Dec 29 2018 Art Kleiner 3:43 PM

Changing answer - looking west.
And original bridge connecting parts of the Creed farm.

Dec 29 2018 Greg O. 3:44 PM

-Identify the location and orientation of the photographer
On the LIMP (West bound going away from the photographer) looking through the Creedmoor bridge

-Identify the Motor Parkway Bridge and its original purpose
Creedmoor Bridge; a highway bridge connecting the properties belonging to the State Hospital at Creedmoor.

-Identify the building in the background
Creedmore. That specific building still stands and houses the Lifeline Center For Child Development.

-Who was the likely owner of the automobile seen in the Mystery Foto?
My first guess would be the photographer of the photo.

-What was the month and year of the Mystery Foto? Provide a rationale.
Nov 27, 1928, prior to Union Tpke expansion

-Kudos question: This image can be found on which online photo database?
NYC Dept. of Records

Dec 29 2018 Brian D McCarthy 5:51 PM

Safe to say this image will replace/become a Bridge Series main photo!

Location & Orientation:  Oakland Gardens, Queens NY. View is SW, then curving a true west.

ID Bridge & Purpose:  Creedmoor Hwy Type that provided vehicle access on either side of the LIMP. Hospital buildings to south, farm fields to north. Guess this overpass was long enough to require 2 steel supports.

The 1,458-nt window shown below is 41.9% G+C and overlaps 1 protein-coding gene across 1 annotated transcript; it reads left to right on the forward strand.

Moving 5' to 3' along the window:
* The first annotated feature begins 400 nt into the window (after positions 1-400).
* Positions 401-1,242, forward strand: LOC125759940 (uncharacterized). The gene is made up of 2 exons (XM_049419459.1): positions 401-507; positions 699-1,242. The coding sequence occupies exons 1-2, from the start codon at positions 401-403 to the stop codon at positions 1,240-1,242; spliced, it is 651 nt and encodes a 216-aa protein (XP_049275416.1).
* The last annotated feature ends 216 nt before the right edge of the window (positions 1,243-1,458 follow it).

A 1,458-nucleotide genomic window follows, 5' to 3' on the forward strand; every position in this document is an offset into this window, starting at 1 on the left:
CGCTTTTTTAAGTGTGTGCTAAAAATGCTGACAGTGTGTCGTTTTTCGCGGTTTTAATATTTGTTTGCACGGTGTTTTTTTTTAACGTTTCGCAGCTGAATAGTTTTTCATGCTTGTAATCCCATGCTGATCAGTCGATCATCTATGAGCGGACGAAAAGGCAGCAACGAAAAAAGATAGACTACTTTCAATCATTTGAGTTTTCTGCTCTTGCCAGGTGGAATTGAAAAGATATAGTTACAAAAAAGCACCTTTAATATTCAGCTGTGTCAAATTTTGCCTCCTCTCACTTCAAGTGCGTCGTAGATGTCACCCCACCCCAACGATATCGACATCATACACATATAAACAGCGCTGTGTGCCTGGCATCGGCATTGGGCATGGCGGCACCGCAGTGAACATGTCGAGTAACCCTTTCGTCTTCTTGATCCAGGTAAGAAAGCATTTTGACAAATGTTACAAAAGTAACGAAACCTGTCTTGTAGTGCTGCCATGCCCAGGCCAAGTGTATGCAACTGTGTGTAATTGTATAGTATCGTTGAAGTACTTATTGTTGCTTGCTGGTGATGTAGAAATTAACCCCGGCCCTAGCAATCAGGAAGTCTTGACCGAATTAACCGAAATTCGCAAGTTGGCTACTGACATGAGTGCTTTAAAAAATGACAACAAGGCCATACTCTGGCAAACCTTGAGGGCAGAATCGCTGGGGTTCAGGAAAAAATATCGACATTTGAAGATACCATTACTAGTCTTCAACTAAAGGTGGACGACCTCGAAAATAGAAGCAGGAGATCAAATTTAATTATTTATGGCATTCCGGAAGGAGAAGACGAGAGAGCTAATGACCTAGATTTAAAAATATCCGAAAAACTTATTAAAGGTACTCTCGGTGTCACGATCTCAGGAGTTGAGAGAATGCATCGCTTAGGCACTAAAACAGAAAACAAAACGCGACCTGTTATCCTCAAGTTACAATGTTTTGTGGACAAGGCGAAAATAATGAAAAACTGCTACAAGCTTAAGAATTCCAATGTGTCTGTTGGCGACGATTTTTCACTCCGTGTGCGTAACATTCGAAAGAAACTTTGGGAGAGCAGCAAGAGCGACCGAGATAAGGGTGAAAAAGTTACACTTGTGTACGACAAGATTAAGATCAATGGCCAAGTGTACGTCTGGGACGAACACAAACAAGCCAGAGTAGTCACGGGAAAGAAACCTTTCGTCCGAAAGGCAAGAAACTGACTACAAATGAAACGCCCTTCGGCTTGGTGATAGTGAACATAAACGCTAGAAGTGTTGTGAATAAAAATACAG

Building in distance: large building for Brooklyn or Creedmoor Hospital.

Owner of Auto:  Thinking the owner may be a road inspector for the Motor Parkway. The Auto is parked in the grass, owner likely snapped this photo and made notes about the condition of the boundary wire fencing.

Time of Image/Rationale:  I’ll say February 1930. The bend to the west looks to be original, before the re-locating to the north due to Union Tpke widening.

I’m skipping the Kudo. Happy New Year to All!

Dec 30 2018 Tim Ivers 10:44 AM

The Creedmoor bridge in Queens, used as a pedestrian and possibly vehicle overpass over the LIMP. (“Highway ” bridge) connecting Creedmoor State Hospital properties.
The two pillar supports are unique and different from other LIMP bridges.
The background buildings appear to be hospital buildings.
Approximate date :1925 based on looks of auto.

Dec 30 2018 Steve Lucas 7:22 PM